It varied. I would say the shortest was maybe 10 minutes. There were a couple that were that length, including one that was really, really difficult because it was someone who had worked with Ralph very, very closely and who at this point and had at this point been talking to reporters and family and trustees of the university and colleagues and collaborators for 24 hours. By the time I spoke with him, he was so wrecked and emotionally exhausted that it sounded like he was on the verge of tears the whole time. It was one of those interviews that made me feel like just a terrible person for talking to someone during his time of grief. And he was so exhausted that most of what he was telling me wasn’t particularly useful—he either didn’t quite understand what I was asking or didn’t give an on-point answer. By the time he spoke with me, he just was done. It was a very uncomfortable interview, and I think that one lasted maybe 8 minutes, at which point I said, “Thank you very much.” But some of my other interviews went on for about 45 minutes.

Steinman underwent a very complicated course of treatment over several years. How did you piece together the chronology?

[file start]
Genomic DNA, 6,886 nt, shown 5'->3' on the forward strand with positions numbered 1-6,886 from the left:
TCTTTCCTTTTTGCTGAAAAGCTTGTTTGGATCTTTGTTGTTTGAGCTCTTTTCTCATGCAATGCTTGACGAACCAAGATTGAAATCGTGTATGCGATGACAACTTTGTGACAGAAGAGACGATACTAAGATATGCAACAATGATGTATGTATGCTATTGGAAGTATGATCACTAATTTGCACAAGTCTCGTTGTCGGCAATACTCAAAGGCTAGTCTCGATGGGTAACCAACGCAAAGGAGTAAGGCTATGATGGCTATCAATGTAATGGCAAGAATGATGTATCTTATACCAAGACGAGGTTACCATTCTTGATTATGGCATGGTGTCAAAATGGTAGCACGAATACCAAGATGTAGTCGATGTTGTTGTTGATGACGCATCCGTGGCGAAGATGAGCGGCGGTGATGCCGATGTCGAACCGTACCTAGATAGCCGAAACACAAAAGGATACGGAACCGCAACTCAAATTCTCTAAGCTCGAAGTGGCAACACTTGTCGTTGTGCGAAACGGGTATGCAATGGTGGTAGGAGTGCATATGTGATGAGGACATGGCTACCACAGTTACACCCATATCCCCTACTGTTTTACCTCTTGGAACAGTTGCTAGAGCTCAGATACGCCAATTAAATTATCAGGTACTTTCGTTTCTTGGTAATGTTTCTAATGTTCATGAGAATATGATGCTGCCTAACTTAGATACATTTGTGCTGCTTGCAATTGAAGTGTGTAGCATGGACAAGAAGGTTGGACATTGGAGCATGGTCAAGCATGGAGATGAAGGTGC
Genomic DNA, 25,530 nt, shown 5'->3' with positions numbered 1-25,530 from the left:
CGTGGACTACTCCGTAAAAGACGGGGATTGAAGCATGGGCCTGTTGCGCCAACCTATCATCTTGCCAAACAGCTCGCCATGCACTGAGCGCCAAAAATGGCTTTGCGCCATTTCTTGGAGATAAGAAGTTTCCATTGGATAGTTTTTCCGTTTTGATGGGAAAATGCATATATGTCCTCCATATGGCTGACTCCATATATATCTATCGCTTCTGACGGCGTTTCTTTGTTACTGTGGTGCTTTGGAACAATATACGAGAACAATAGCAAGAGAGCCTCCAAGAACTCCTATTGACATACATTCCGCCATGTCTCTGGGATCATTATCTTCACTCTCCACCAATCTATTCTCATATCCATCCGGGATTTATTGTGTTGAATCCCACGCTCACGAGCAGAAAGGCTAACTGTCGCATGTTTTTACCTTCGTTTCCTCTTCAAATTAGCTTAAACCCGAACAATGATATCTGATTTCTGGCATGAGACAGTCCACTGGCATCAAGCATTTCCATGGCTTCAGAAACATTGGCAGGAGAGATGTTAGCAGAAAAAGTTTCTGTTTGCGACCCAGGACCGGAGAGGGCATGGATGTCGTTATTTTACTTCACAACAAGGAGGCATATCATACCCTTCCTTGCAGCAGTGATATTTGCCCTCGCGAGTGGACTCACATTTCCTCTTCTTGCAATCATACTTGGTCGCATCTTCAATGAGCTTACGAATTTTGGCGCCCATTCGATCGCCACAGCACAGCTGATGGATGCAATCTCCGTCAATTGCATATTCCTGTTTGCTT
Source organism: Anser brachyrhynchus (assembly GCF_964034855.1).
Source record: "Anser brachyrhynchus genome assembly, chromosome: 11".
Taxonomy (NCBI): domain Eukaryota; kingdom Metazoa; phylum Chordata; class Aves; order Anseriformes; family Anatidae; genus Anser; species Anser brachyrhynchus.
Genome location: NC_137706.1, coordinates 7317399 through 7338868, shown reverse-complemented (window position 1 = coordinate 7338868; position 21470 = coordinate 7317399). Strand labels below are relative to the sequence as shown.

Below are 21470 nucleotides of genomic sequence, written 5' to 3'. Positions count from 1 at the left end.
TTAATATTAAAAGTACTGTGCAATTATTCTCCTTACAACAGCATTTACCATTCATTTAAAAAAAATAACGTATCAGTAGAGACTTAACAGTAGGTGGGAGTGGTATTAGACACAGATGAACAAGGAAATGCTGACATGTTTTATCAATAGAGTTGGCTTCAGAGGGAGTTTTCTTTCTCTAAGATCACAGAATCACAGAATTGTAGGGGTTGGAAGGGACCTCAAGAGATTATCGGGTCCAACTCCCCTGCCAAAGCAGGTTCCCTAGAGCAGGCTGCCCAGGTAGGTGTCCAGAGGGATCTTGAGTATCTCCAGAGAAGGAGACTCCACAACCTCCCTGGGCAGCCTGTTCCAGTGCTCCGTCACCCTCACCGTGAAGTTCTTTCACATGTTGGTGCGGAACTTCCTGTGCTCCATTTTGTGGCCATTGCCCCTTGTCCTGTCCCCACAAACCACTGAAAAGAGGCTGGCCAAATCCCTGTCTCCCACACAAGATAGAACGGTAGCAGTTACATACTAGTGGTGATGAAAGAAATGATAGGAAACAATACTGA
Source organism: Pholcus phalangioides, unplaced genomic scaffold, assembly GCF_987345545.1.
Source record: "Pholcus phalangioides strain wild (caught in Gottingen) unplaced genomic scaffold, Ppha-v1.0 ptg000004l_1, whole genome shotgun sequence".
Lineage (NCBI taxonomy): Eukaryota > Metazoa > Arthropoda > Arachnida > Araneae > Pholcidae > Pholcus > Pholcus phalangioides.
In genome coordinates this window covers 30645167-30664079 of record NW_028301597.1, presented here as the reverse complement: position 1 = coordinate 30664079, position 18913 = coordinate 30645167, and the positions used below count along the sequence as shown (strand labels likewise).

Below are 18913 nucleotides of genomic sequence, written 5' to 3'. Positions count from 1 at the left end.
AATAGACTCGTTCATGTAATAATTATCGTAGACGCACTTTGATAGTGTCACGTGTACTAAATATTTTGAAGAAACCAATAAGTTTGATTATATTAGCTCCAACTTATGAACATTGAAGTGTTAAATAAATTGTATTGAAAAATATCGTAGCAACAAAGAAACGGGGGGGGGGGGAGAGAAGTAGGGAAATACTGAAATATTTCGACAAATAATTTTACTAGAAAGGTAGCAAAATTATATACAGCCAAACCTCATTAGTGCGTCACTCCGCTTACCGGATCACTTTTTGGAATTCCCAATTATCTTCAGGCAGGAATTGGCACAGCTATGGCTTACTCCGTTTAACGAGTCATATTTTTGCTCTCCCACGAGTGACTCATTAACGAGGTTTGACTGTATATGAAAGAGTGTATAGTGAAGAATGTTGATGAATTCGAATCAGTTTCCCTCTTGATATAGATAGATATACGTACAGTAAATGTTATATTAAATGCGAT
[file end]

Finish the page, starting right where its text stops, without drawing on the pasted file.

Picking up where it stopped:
It did get pretty complicated, but luckily there were a few people who were involved pretty much from the get-go and who were able to give me the chronology pretty early on in my reporting. So I was able to start with a timeline that I understood and then go back to that timeline with every subsequent person I spoke with. That helped a lot.

You appear in the first person in this story. How did you navigate that?

That was probably the most challenging thing for me. It was something that my editor explicitly asked for in the assignment letter, as he felt it was important to state fairly high up that I had worked at Rockefeller and had known Ralph to some degree. Writing about myself is something I usually shy away from—I usually run in the opposite direction. I don’t like to insert myself in a story, and yet in this one, it was absolutely necessary. I had to do it—you can’t write about someone whose work you used to write about, as an employee of his institution, without mentioning that in fact you used to work at that institution. So it made perfect sense that my editor asked that of me. But it was difficult to put myself into a story in which the grief was really someone else’s. The emotion really belonged to the people I was speaking with, not to me. So to throw myself and my perspective into a story that was so not about me was really difficult.

How did you figure out how to bring yourself in?